This weekend, I was fortunate enough to attend the 2016 Enthusiast Gaming Live Expo, or as it’s better known, EGLX. The event aimed to be a large scale gaming convention, covering competitive gaming alongside panels and an exhibitor floor. With the preface that I was only able to attend on the Friday and Sunday, here are my thoughts on the event.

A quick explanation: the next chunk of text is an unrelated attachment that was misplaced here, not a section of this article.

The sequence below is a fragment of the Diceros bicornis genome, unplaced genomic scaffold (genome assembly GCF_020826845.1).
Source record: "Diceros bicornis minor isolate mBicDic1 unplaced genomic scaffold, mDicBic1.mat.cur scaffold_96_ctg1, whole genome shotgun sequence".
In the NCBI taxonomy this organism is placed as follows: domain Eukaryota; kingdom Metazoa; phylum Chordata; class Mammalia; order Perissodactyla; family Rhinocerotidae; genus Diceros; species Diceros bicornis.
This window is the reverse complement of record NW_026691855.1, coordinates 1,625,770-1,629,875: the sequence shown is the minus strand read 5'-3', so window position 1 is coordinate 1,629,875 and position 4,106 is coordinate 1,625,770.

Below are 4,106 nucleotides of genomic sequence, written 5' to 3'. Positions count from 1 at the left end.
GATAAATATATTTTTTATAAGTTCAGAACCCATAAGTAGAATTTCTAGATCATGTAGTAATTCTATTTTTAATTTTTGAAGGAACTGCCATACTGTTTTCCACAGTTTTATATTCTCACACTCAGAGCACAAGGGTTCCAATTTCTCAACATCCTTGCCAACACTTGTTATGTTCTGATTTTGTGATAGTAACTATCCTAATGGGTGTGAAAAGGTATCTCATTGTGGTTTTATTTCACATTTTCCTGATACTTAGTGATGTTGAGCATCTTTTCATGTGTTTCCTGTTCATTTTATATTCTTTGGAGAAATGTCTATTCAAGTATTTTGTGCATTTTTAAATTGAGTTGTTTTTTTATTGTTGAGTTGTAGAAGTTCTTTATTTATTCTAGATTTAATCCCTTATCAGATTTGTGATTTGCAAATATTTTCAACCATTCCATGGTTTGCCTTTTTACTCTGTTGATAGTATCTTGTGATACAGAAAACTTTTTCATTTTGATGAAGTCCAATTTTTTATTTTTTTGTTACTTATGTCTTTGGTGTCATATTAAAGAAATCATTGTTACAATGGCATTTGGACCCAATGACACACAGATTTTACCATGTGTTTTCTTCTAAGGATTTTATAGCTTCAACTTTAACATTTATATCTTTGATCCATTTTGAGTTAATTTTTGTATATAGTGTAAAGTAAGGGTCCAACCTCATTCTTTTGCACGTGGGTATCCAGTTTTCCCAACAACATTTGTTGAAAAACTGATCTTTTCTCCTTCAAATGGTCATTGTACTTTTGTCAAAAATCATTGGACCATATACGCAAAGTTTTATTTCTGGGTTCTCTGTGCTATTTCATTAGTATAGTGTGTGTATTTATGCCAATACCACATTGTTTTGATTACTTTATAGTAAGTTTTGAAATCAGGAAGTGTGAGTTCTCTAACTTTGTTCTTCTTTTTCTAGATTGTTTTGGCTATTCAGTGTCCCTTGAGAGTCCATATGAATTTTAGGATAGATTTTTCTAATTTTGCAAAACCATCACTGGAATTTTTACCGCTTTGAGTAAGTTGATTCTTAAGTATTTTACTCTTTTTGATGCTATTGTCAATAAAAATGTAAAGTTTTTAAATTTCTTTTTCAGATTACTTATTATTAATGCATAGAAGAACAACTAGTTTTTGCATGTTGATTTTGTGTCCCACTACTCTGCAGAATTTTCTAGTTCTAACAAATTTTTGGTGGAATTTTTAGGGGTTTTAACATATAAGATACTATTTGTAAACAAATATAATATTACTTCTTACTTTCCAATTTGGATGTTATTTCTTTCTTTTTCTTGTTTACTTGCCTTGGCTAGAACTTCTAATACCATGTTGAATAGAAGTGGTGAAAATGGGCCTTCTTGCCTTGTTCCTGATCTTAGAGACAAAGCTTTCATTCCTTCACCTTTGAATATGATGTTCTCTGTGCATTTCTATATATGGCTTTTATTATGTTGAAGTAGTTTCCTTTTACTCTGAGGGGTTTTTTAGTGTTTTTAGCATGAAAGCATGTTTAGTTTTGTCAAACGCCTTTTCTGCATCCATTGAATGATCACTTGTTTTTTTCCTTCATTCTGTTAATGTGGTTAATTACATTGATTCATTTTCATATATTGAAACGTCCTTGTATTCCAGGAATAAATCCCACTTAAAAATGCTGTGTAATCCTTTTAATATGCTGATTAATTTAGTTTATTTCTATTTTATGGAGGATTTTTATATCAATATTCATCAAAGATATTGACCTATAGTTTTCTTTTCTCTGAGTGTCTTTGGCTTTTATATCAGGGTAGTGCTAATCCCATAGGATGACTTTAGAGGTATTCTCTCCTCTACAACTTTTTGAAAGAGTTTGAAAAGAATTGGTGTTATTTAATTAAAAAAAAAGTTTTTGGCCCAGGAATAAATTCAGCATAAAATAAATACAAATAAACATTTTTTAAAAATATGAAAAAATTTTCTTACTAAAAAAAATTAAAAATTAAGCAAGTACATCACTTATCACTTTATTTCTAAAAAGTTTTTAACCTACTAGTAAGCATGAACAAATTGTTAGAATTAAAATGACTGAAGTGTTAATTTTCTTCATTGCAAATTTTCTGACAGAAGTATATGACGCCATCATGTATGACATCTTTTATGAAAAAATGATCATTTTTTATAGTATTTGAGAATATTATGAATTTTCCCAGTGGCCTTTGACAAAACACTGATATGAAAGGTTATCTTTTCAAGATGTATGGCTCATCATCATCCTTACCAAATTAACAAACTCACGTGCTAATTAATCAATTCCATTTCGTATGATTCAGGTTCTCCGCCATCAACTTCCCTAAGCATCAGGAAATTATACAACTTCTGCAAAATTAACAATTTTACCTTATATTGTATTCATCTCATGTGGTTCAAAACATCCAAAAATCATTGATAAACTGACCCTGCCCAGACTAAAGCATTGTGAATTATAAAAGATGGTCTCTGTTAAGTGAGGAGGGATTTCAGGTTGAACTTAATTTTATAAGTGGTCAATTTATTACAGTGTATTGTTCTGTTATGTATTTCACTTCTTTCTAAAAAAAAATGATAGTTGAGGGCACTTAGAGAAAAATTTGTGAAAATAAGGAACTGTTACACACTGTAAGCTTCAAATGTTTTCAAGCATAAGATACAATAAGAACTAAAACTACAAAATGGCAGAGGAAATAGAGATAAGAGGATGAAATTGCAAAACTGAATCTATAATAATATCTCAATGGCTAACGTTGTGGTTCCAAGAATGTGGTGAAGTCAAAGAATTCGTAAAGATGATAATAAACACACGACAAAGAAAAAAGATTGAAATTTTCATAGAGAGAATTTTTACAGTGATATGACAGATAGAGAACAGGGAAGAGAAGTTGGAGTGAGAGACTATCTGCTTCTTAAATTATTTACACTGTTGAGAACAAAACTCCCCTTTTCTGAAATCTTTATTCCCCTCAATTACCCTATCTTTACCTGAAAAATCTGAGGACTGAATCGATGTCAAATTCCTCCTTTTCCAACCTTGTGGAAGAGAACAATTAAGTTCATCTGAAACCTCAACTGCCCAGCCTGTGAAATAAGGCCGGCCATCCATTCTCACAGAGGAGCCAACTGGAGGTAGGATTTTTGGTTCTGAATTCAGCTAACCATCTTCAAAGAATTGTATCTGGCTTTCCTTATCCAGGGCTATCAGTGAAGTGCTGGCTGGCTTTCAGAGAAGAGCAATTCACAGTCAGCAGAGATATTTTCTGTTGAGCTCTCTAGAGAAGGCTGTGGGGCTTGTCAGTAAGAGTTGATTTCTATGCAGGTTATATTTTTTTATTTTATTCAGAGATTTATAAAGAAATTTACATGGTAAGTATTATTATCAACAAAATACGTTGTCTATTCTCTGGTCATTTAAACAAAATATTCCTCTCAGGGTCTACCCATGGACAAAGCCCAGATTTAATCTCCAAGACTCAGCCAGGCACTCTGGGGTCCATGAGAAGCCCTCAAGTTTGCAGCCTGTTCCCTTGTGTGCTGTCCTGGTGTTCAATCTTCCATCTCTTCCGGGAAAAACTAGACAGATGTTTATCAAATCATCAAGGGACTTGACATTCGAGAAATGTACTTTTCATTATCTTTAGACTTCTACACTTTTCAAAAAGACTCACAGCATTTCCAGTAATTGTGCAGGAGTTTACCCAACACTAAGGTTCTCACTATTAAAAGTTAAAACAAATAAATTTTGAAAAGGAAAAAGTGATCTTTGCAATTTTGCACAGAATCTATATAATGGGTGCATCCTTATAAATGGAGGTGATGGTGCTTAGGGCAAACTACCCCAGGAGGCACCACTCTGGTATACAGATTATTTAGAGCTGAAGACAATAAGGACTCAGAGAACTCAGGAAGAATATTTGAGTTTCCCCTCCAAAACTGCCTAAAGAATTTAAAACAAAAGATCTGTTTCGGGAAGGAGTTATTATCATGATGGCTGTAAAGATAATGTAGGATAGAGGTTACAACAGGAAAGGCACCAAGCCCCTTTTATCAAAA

The FloorUpon walking into the event, you were greeted by several booths and exhibitors akin to what you might find at a convention like Comic Con. For simplicity’s sake, you could basically break down every exhibitor into one of three categories: merchandise, art, or game showcase. The typical things you would expect from a convention floor. The floor worked great as a place to take a break from the competitive action just a short walk away. You could have a decent look at everything in less than 20 minutes, assuming you didn’t play any games or talk to any of the exhibitors showcasing products. But for me, this was the problem with the attraction. While it was great for someone like me, who spent the majority of both days attended sitting in one spot watching games or talking to competitors, billing the event as a convention seemed sort of disingenuous. There seemed to be a lot of people who were there only for the convention side of things, mainly parents with younger children. These families seemed to be confused and didn’t know exactly what was going on. At one point I even saw a young boy run up to a GameCube in the Smash practice section – he didn’t understand why there were no controllers for him to play. Another case of this was the cosplay table. Enthusiast Gaming invited a sizable amount of cosplayers to the event, and from my perspective, they all seemed to be recognizable names, the most notable being Meg Turney. While I am no expert in cosplay, I have been to conventions that featured this sort of thing before with some of these women in attendance. Typically there are quite a lot of people who want to talk to them and take photos, but from what I saw they looked rather bored this weekend with little support. The floor also featured an interesting arcade area that saw quite a bit of use. Collecting and displaying classic and modern games, it was a neat addition to the convention. I didn’t have the chance to view the panels that were put on, but just looking at the list of what they had this is the one aspect of the convention that I think seemed very promising. They had some amazing names doing panels, groups like Team Four Star and Cinemassacre as well as various Q&As with guests. Despite the favourable talent in panels and the arcade, however, I still think it failed as a straight convention. Perhaps I’m just spoiled from attending some of the great events that Toronto has historically had such as Fan Expo, Comic Con North, and Anime Expo, but this just didn’t seem to cut it. From my perspective, it seemed to be a sideshow for the competitive aspect of the event, which wouldn’t be a problem if it didn’t bill itself as “[Canada]’s first foray into the world of large-scale gaming conventions”. There’s always next time. This year’s event was a lot bigger than last year’s EGL, so hopefully they’ll make the convention side of things bigger and better in the future.